Japan is a tough nut for foreign food brands to crack. Its consumers may be wealthy, but they are also difficult to please. Intense competition and a complicated retail structure discourage foreign entrants, but Rupert Sutton explores a sales channel that is not only profitable but also surprisingly straightforward, as Waitrose has shown with its private label products.

Japan has long been an attractive market for foreign food brands, mainly thanks to its size and economic wealth. However it is one of the hardest markets in which to succeed: consumers are fickle, competition is intense and it takes years to understand the fragmented trade structure. Of the top 100 food and drink companies in Japan, just two are foreign-owned, and neither of these is in the top ten.

Most foreign brands entering Japan have formed an alliance with a local partner and in addition have adjusted product taste, packaging size and more in a bid to appeal to local preferences. Häagen Dazs is a good example, with popular flavours including Green tea, Azuki and Royal Milk Tea being developed in Japan.

But is it always necessary to change all elements of the marketing mix? Daimaru Peacock, an upmarket supermarket chain with stores in Tokyo and Osaka/Kansai region, thinks not. In 1996 Daimaru Peacock decided to start selling a range of own-label products from UK retailer Waitrose. Starting with a range of just 50 items, today it sells around 260, the most popular being tea, pasta and pasta sauce, olive oil, vinegar and jam. Significantly, the products are identical to those sold in UK stores, with no formula, flavour or packaging change.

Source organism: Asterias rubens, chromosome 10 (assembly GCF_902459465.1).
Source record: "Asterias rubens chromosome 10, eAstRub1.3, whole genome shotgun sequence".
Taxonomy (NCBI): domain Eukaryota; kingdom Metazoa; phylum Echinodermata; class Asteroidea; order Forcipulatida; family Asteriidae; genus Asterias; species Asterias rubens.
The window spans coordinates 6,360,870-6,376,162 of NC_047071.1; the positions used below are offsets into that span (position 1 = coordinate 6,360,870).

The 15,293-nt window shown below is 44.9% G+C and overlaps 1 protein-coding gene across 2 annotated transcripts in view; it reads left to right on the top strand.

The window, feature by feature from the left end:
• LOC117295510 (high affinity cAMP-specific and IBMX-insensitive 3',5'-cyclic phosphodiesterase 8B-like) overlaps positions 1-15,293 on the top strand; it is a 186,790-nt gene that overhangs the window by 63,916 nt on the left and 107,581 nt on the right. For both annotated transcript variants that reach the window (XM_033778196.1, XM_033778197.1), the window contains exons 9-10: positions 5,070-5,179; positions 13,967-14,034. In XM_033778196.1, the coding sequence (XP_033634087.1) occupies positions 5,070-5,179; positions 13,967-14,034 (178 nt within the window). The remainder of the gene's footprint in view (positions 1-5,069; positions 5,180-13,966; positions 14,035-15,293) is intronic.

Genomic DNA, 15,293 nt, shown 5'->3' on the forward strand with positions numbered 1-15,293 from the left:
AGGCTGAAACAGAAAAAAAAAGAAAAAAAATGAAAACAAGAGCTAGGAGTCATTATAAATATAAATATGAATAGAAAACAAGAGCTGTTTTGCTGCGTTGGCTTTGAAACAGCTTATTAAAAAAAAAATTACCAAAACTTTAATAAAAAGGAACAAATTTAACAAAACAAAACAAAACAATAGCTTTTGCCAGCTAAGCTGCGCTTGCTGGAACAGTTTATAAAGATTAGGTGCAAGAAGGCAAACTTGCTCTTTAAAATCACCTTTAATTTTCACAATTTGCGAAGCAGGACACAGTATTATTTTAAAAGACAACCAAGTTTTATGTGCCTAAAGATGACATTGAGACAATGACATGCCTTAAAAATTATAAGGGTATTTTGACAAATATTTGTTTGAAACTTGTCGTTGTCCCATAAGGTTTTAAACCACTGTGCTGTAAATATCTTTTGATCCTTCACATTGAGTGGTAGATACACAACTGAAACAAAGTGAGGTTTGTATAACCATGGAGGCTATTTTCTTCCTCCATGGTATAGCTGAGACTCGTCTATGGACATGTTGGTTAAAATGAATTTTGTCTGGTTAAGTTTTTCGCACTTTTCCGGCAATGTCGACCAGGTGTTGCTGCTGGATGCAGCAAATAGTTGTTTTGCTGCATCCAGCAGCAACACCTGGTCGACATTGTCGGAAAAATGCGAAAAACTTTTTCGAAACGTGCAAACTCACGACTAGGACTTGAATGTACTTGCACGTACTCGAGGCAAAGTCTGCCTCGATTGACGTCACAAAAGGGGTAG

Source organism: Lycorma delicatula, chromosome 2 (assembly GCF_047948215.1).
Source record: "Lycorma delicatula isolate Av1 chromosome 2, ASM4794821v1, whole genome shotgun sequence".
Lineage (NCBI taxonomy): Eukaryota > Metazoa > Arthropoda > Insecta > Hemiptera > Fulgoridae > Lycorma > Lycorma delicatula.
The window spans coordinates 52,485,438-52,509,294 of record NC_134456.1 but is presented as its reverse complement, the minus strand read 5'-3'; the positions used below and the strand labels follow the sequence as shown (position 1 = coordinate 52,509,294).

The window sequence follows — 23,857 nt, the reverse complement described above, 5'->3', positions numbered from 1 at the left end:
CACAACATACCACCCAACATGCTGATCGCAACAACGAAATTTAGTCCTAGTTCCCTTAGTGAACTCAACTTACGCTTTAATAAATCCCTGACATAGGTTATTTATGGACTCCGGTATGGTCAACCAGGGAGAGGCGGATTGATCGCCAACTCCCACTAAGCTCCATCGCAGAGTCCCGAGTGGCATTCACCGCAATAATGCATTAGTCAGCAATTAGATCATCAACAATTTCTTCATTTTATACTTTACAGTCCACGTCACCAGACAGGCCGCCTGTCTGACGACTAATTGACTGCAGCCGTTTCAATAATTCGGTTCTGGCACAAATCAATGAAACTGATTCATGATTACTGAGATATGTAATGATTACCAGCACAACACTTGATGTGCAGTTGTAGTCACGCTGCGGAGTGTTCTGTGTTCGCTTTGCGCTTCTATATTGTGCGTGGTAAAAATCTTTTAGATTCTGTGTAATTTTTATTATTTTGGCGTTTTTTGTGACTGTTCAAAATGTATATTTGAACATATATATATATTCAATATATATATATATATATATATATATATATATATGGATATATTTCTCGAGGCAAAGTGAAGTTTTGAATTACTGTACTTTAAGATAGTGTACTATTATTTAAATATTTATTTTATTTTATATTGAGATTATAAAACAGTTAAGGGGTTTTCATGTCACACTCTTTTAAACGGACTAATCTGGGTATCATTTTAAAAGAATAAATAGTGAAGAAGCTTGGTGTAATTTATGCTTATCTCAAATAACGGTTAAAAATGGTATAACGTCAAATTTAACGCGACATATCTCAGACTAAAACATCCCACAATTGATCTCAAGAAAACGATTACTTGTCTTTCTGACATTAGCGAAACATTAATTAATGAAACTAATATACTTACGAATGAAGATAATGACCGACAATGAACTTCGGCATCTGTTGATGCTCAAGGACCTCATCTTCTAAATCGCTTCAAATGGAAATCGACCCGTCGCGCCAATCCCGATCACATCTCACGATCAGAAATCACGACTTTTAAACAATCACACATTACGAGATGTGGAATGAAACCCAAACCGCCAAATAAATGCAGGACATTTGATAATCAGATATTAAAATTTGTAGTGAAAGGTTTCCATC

Are Japanese consumer tastes that different? Mr. Takei, head of Daimaru Peacock’s PR department explains: “More and more Japanese consumers are travelling overseas and develop a liking for foreign brands,” he says.

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“Over the last ten years, we have noticed a gradual shift away from traditional Japanese taste items towards western products. Product categories like pasta and olive oil didn’t exist before western brands entered the market and so Japanese people grew up accepting the original taste.”

Mr. Takei emphasises the importance of achieving a strong brand synergy: “Waitrose is a high-class supermarket,” he continues, “and its brand image closely matches Daimaru Peacock’s.”

Overall, import food accounts for 20% of Daimaru Peacock’s total sales and its share is growing steadily. Quality and product safety are the most important factors in deciding what to sell, but brands should also have a premium image. In addition, Daimaru Peacock aims to nurture new categories, an aim which informs the store’s decision to sell Waitrose-branded items. Mr. Takei believes there is further growth potential for imported food, examples being organic, fresh foods and dairy.

Foreign food brands and specialist import shops are growing steadily in Japan and Daimaru Peacock is far from alone. Chains including Seijyo Ishii, Meidi-ya and Sony Plaza also concentrate on imports, not to mention most department stores, which carry a wide selection of import brands.

Rupert Sutton is an Asia based management consultant and can be contacted at exigo.marketing@yahoo.com